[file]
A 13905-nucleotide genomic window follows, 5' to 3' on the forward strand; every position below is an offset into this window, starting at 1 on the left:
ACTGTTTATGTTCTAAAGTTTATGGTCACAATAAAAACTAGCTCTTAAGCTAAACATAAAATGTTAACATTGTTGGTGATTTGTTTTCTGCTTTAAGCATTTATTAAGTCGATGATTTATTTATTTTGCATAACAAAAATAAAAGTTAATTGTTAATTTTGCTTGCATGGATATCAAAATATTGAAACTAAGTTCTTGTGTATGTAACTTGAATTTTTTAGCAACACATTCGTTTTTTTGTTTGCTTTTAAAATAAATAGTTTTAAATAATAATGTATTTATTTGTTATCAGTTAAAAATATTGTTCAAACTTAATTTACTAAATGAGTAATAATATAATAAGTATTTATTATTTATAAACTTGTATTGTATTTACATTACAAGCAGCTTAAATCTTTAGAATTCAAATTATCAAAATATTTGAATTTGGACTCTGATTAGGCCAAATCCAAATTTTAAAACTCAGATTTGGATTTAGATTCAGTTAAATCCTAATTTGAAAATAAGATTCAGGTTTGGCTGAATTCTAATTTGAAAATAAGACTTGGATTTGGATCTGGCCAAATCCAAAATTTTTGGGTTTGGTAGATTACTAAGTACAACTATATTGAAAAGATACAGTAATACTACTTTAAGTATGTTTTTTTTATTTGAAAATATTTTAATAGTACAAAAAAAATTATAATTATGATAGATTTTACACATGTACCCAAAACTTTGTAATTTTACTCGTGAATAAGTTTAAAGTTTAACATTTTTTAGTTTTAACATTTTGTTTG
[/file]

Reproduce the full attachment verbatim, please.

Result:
A 13905-nucleotide genomic window follows, 5' to 3' on the forward strand; every position below is an offset into this window, starting at 1 on the left:
ACTGTTTATGTTCTAAAGTTTATGGTCACAATAAAAACTAGCTCTTAAGCTAAACATAAAATGTTAACATTGTTGGTGATTTGTTTTCTGCTTTAAGCATTTATTAAGTCGATGATTTATTTATTTTGCATAACAAAAATAAAAGTTAATTGTTAATTTTGCTTGCATGGATATCAAAATATTGAAACTAAGTTCTTGTGTATGTAACTTGAATTTTTTAGCAACACATTCGTTTTTTTGTTTGCTTTTAAAATAAATAGTTTTAAATAATAATGTATTTATTTGTTATCAGTTAAAAATATTGTTCAAACTTAATTTACTAAATGAGTAATAATATAATAAGTATTTATTATTTATAAACTTGTATTGTATTTACATTACAAGCAGCTTAAATCTTTAGAATTCAAATTATCAAAATATTTGAATTTGGACTCTGATTAGGCCAAATCCAAATTTTAAAACTCAGATTTGGATTTAGATTCAGTTAAATCCTAATTTGAAAATAAGATTCAGGTTTGGCTGAATTCTAATTTGAAAATAAGACTTGGATTTGGATCTGGCCAAATCCAAAATTTTTGGGTTTGGTAGATTACTAAGTACAACTATATTGAAAAGATACAGTAATACTACTTTAAGTATGTTTTTTTTATTTGAAAATATTTTAATAGTACAAAAAAAATTATAATTATGATAGATTTTACACATGTACCCAAAACTTTGTAATTTTACTCGTGAATAAGTTTAAAGTTTAACATTTTTTAGTTTTAACATTTTGTTTG